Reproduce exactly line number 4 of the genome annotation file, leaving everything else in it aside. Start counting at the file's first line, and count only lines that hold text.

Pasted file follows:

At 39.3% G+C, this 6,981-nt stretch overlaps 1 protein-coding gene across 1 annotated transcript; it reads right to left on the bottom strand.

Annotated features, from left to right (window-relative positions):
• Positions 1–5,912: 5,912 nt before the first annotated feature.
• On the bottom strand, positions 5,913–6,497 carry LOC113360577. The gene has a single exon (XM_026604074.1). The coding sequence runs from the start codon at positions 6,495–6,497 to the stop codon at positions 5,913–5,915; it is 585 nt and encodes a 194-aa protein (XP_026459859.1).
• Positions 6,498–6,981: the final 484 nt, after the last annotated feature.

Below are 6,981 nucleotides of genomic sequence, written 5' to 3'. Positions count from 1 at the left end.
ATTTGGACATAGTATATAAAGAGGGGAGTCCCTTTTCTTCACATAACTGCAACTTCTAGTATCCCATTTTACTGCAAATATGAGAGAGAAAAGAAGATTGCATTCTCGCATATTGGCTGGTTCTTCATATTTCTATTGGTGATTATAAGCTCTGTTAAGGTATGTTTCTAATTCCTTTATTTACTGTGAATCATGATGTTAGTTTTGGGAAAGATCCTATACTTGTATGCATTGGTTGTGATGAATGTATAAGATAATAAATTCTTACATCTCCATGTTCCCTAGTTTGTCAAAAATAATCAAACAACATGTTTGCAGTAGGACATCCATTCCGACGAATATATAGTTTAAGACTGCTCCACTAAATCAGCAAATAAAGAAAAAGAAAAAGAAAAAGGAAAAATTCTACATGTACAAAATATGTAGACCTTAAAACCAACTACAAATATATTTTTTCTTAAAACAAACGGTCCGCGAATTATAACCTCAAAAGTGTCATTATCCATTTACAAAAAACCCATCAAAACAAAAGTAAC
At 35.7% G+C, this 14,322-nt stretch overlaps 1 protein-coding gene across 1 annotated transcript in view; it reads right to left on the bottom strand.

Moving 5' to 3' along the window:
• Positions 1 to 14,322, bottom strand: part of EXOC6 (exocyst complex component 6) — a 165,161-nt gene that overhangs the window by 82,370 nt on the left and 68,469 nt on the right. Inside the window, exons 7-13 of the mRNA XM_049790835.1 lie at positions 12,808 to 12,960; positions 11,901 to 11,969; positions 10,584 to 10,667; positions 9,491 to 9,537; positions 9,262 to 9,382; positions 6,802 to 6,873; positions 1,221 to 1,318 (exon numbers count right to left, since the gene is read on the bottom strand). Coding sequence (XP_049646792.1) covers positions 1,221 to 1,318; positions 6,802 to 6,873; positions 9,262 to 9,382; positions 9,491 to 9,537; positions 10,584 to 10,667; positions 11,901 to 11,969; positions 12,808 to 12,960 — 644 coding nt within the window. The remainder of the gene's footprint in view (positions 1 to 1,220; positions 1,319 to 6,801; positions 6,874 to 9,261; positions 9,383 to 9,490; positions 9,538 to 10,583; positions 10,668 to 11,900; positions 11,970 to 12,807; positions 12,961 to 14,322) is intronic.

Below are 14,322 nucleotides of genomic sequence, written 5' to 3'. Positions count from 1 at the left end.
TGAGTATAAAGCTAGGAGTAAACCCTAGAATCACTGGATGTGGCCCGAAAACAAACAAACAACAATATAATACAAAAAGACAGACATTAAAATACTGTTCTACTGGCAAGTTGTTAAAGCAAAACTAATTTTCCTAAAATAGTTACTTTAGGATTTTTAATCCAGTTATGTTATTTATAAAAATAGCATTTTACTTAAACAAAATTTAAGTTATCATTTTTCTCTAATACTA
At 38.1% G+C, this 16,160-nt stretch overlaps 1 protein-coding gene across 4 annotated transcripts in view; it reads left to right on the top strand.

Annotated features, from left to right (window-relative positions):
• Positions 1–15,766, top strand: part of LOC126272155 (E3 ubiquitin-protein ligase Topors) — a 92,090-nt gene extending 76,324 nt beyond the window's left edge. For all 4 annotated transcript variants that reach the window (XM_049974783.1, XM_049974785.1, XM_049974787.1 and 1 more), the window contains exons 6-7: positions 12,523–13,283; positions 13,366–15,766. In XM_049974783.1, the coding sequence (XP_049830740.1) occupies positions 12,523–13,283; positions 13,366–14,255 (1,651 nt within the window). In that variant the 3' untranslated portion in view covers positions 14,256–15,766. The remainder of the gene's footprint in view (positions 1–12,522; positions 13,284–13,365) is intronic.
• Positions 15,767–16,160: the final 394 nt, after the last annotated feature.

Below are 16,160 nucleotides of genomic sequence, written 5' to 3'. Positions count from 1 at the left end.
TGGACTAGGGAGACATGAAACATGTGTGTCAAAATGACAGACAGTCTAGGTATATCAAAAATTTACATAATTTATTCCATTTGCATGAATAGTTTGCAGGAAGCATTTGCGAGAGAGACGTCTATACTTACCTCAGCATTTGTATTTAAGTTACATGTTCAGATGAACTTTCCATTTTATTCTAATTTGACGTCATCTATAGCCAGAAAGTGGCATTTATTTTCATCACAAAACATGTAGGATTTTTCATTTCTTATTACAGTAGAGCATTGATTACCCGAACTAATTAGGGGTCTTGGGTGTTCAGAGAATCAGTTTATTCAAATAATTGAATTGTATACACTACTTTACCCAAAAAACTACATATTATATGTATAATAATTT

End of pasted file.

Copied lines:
• On the bottom strand, positions 5,913–6,497 carry LOC113360577. The gene has a single exon (XM_026604074.1). The coding sequence runs from the start codon at positions 6,495–6,497 to the stop codon at positions 5,913–5,915; it is 585 nt and encodes a 194-aa protein (XP_026459859.1).